copy(vec.begin(), vec.end(), 
        ostream_iterator<string>(cout, "\n"));
   return 0;
}

/* my output
one
two
three
four
five
*/

Of course!
Good thinking...Dave, I'd not thought of that!
Nice use of the copy algortihm too...I'd forgotten about that little STL gem!

would this do ?

string words[3] = {"hello","olla","namesta"};
	vector<string> vec(words,words+3);

	for(int i = 0; i < vec.size(); i++)
		cout<<words[i]<<endl;

[edit]
Oh, looks like someone already has gotten this answer
[/edit]

Edited 7 Years Ago by firstPerson: n/a

would this do ?

string words[3] = {"hello","olla","namesta"};
	[B]vector<string> vec(words,words+3);[/B]

	for(int i = 0; i < vec.size(); i++)
		cout<<words[i]<<endl;

[edit]
Oh, looks like someone already has gotten this answer
[/edit]

I though it was vector<type> name(lenght or size, init values);

So..typing words in the name... is that the memory direction of that array? You totally lost me on that one :S

I though it was vector<type> name(lenght or size, init values);

So..typing words in the name... is that the memory direction of that array? You totally lost me on that one :S

Vectors has many constructors. See here, Link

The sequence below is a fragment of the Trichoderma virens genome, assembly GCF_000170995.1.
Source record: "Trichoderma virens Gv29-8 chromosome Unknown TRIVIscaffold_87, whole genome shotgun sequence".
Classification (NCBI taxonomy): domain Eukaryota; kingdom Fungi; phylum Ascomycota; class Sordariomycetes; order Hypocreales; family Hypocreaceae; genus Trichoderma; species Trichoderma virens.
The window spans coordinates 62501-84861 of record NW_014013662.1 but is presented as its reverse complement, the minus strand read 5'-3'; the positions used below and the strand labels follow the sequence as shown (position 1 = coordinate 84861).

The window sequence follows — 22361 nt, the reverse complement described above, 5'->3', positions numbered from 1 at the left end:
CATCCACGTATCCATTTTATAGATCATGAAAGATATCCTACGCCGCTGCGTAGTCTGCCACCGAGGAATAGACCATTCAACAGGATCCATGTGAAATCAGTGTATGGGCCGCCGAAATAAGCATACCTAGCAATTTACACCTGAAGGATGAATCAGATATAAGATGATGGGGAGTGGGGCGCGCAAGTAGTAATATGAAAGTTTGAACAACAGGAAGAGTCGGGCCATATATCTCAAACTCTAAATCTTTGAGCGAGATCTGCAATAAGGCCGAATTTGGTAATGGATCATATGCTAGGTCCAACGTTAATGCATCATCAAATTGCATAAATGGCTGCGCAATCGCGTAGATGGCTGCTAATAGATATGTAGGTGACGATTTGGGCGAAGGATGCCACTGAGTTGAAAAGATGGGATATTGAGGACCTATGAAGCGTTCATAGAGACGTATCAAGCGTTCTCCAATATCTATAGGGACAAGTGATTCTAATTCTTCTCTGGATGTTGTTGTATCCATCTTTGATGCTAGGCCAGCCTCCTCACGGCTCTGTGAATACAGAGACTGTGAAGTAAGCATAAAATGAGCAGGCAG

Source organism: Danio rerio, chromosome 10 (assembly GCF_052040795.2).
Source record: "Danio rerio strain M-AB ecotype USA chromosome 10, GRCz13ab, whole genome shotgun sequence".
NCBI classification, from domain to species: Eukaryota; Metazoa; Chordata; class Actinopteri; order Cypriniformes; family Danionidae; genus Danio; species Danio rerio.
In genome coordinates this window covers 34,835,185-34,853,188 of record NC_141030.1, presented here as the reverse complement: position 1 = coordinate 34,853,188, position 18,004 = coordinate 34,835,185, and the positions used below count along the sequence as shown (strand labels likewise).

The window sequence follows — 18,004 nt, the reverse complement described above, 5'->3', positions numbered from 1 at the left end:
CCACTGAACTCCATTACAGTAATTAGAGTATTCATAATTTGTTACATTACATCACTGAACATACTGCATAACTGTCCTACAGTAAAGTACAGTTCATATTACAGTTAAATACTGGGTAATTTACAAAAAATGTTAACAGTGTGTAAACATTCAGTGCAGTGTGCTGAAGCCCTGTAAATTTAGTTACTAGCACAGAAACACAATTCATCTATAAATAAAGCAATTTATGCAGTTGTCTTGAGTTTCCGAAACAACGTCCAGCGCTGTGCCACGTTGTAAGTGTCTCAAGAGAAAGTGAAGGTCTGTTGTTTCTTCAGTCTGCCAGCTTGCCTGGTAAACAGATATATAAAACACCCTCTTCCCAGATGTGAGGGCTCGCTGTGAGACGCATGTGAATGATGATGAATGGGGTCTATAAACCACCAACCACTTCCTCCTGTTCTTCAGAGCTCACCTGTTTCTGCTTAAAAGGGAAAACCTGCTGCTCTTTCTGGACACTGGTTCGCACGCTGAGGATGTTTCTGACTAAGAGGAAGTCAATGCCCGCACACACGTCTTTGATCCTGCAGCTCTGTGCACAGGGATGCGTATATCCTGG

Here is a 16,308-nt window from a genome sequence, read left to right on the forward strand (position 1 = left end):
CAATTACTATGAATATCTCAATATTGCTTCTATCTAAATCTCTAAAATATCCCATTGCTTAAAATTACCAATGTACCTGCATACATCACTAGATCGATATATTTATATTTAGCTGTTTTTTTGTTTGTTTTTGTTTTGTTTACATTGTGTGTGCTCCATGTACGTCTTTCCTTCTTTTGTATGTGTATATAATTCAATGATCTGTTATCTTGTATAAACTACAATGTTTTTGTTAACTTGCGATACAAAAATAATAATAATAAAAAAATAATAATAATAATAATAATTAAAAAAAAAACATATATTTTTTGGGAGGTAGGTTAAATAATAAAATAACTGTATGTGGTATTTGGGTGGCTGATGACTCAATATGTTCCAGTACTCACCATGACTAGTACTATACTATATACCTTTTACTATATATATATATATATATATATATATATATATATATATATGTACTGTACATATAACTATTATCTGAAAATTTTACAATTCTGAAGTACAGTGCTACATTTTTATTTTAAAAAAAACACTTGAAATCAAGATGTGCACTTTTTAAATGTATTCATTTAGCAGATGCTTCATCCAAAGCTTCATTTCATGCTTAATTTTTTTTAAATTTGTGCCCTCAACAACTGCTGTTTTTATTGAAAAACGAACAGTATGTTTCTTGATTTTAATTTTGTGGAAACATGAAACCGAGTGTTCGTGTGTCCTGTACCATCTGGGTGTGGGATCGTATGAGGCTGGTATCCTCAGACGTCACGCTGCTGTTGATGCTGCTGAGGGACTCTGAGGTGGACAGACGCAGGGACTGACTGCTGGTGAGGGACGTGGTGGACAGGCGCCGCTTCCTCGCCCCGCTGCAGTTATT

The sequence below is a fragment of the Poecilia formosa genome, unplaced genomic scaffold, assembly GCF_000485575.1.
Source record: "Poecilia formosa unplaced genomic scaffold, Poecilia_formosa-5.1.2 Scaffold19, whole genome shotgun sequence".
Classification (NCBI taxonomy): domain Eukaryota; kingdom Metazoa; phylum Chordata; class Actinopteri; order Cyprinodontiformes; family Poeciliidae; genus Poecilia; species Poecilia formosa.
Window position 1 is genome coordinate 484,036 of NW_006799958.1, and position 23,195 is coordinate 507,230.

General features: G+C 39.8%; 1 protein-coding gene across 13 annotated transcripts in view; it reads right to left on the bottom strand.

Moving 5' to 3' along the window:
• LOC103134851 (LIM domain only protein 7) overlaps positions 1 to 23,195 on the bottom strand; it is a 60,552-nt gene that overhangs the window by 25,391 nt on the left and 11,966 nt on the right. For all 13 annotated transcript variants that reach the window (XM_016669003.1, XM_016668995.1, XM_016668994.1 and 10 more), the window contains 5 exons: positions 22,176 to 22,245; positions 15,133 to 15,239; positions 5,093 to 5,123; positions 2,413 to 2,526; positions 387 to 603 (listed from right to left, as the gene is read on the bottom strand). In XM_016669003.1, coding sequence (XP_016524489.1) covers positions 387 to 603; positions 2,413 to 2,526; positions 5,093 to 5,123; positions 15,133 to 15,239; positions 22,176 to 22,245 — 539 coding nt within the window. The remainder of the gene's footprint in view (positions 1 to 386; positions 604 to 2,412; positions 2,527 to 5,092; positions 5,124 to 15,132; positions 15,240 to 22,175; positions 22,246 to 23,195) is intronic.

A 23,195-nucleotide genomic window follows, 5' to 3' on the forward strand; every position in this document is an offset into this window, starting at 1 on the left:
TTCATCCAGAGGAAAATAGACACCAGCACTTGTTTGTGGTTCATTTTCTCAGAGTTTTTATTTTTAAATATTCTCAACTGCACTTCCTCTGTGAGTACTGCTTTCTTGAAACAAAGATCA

Thank you for the link. What i've understood is you can "construct?" a vector in any of these 4 ways:

vector<int> v(); // a void v vector
vector<int> v(4, 100); // v is 100,100,100,100
vector<int> v(words, words + 3); copy each element of the array words, from the first to the third
vector<int> x(v); // x is a copy of v

Is that it?

The problem with Dave's suggestion is all those strings are now stored in memory twice -- once in the array of std::strings and again in the vector of strings. That could be a problem if the computer is low on memory, or the array contains thousands of strings. If there is an array of std::strings then there isn't much point to using a vector to hold the same strings.

Edited 7 Years Ago by Ancient Dragon: n/a

The problem with Dave's suggestion is all those strings are now stored in memory twice -- once in the array of std::strings and again in the vector of strings. That could be a problem if the computer is low on memory, or the array contains thousands of strings. If there is an array of std::strings then there isn't much point to using a vector to hold the same strings.